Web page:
As if realizing the weight of expectation, Mahanthappa and Green open the album with “Summit,” delivering the bobsled run that listeners would be hoping for. They trade lightning-quick lines on alto saxes, then combine on a bubbling little theme. Brief solos follow, starting with Green’s, and you’re opened to another layer of depth, as he throttles down just slightly for a more sophisticated kind of communication.
What’s nice about the album is the sense of team spirit. Mahanthappa is in the left channel, often favoring lower registers on his alto, and Green is on the right — but you don’t get a formulaic sense of “Here’s my solo, here’s yours.” They mix it up, and they fully showcase their powerhouse band, which includes pianist Jason Moran and drummer Damion Reid. Reid adds a stormy power surge that helps accent the strong sax work. He turns “Eastern Echoes,” a slower song, into a big, crashing wave, and he’s a propulsive force on “The Journey,” a suspenseful, dynamic Green composition. (UPDATE: Actually it’s DeJohnette playing on “The Journey.”)
I’d mentioned before that Green’s “regular jazz” compositions often get contrasted with outward-bound soloing. That’s apparently on his “Rainer and Theresia,” where Mahanthappa, in particular, tears it up with his solo. But on “Little Girl I’ll Miss You,” a Venice-canal-style ballad which seems to be Green’s trademark composition, his fast, breathy solo sticks closer to the chords, something he doesn’t always do (see 2008’s The Salzau Quartet: Live at Jazz Baltica on Traumton). It shows how much adventure can be unearthed from a song while still coloring within the lines.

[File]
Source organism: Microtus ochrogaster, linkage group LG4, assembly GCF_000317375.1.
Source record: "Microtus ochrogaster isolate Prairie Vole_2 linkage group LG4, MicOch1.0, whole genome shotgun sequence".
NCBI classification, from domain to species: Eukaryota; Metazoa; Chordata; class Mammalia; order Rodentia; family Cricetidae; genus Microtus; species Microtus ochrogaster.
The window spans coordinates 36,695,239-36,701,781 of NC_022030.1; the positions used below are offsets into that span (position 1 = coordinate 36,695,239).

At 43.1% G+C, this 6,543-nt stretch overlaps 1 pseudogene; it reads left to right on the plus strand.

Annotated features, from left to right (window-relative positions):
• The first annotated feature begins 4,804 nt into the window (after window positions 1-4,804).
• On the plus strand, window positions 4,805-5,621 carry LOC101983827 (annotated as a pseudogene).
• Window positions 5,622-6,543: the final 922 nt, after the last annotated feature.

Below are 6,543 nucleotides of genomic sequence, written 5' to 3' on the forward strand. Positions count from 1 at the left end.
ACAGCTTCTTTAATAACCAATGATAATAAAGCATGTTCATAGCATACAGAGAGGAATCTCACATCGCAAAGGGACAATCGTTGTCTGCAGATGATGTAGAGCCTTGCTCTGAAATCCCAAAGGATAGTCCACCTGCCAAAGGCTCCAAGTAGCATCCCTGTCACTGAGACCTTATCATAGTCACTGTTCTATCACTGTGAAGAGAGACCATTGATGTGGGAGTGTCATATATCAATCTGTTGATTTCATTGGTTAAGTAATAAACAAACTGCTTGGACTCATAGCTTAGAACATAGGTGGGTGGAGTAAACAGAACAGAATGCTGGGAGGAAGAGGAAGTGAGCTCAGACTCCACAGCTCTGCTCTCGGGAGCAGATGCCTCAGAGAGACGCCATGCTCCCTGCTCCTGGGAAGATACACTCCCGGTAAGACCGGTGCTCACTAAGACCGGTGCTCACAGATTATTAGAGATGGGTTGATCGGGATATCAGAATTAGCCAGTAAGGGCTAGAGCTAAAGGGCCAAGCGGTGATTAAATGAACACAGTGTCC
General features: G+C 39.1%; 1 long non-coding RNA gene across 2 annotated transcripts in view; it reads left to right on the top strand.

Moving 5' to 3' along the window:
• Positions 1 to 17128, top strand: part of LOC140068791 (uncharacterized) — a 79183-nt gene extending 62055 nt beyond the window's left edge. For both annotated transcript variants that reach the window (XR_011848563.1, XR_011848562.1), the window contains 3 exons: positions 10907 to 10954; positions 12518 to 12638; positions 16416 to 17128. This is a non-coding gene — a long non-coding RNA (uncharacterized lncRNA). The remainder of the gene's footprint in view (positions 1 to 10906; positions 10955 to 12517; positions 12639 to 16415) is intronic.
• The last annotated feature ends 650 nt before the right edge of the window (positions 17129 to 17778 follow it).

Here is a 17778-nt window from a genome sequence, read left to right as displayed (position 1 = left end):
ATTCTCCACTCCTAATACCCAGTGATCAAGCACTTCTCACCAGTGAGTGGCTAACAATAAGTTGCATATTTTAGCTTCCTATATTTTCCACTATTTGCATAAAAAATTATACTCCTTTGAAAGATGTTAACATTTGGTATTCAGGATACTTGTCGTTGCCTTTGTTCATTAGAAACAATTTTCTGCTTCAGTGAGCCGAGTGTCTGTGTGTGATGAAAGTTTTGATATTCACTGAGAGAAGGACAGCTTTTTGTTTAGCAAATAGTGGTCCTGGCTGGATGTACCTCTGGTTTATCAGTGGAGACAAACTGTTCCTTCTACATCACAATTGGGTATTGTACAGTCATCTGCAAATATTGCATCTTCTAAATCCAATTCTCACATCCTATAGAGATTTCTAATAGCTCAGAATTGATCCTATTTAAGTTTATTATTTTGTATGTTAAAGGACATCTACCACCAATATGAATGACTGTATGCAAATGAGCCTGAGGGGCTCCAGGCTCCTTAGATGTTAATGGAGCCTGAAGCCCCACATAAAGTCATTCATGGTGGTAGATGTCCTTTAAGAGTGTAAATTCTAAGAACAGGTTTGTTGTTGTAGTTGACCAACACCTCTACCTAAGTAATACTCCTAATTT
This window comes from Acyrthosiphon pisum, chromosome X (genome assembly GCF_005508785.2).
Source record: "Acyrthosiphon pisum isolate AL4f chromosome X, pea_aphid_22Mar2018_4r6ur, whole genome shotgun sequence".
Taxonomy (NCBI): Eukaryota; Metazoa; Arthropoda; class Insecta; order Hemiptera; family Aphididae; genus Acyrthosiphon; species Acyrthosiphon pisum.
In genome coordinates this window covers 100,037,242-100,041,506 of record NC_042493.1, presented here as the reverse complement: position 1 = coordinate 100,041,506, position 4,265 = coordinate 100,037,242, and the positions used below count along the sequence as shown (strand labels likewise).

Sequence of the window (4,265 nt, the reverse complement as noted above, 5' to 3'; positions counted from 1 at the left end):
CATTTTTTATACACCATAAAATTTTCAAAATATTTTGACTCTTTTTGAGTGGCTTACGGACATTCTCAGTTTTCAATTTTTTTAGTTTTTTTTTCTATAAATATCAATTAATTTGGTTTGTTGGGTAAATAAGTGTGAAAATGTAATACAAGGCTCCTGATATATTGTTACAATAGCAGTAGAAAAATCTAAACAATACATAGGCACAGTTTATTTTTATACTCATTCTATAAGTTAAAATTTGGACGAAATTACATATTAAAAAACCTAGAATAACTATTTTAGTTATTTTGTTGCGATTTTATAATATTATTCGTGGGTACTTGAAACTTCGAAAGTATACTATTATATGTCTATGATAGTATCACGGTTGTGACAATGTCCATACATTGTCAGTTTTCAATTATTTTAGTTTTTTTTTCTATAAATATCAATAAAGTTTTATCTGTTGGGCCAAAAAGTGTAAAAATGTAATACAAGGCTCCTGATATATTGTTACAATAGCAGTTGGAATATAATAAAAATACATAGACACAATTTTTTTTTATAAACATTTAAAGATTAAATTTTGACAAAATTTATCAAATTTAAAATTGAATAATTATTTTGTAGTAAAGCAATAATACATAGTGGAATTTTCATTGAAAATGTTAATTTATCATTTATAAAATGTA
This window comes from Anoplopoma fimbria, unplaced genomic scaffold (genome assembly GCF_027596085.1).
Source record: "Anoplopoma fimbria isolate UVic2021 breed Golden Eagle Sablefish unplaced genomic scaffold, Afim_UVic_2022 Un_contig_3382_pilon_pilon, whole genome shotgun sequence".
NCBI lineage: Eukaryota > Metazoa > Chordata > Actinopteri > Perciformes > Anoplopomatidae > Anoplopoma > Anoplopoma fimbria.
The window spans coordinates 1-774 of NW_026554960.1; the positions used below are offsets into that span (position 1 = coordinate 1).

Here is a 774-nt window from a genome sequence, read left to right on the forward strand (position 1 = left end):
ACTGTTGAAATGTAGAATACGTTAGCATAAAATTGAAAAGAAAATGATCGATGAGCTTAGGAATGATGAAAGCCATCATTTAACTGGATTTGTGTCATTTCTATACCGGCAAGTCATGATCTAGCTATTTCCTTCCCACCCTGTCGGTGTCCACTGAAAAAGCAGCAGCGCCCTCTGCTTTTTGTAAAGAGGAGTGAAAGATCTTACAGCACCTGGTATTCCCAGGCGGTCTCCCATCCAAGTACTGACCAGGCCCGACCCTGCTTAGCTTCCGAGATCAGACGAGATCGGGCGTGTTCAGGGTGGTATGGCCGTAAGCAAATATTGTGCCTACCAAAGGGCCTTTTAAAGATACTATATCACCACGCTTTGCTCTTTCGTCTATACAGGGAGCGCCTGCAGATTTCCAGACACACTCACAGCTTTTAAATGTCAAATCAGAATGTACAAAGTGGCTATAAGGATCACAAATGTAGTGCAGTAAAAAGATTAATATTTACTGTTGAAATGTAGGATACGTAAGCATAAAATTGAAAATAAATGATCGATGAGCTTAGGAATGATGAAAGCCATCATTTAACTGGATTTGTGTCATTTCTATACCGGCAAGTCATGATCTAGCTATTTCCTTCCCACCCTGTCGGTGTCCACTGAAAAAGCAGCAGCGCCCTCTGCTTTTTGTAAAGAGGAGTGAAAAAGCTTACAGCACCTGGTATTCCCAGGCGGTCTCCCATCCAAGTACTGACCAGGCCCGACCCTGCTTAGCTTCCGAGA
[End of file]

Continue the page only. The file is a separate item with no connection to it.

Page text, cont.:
But of course, that’s not the story of the album. Much of the soloing is fast, crazy, and delightful — particularly on “Who?,” which spins ferociously against what starts as a skittery backdrop. Everyone gets a solo, except maybe bassist François Moutin — they make up for that by giving him space for an incredible solo to start “The Journey.”
I also liked Mahanthappa’s “Soft.” It opens slowly, loosening the boundaries for some interesting sax exploring, then abruptly shifts into a gallop that showcases the choppy, percussive style I associate with his and Vijay Iyer‘s previous work.
Am I quibbling if I say that Green hits the occasional very-high note that I’m not in tune with? Part of it is technique — he scrapes against that highest-note barrier with a tone that’s a bit ragged, although that might be on purpose (or an effect of the effort it takes to get to that note). Part of it is personal choice; in soloing on “Soft,” he grabs for a couple of long, high notes where I’d have hoped for a different direction. Quibbles. That Green is 75; still making music; still soloing with such intensity, accuracy and feeling; and getting this much publicity — it’s all cause to celebrate. This is a terrific album that very much delivers on the promise of its all-star lineup.
Speaking of which — Mahanthappa’s brief liner notes offer some insight into how they compiled this band, which includes Jason Moran (who was soon to become a MacArthur Fellow) on piano and Jack DeJohnette (drums) on four tracks. The short story is: They’ve all known each other for a while — and Green and Mahanthappa have a relationship that goes back 20 years, although they’ve only recently done any work together. To those of use who know these guys only through their records, these connections are invisible. As they strengthen over the years, they can produce some amazing results.
For more about the album, check out Pi’s preview video from this summer: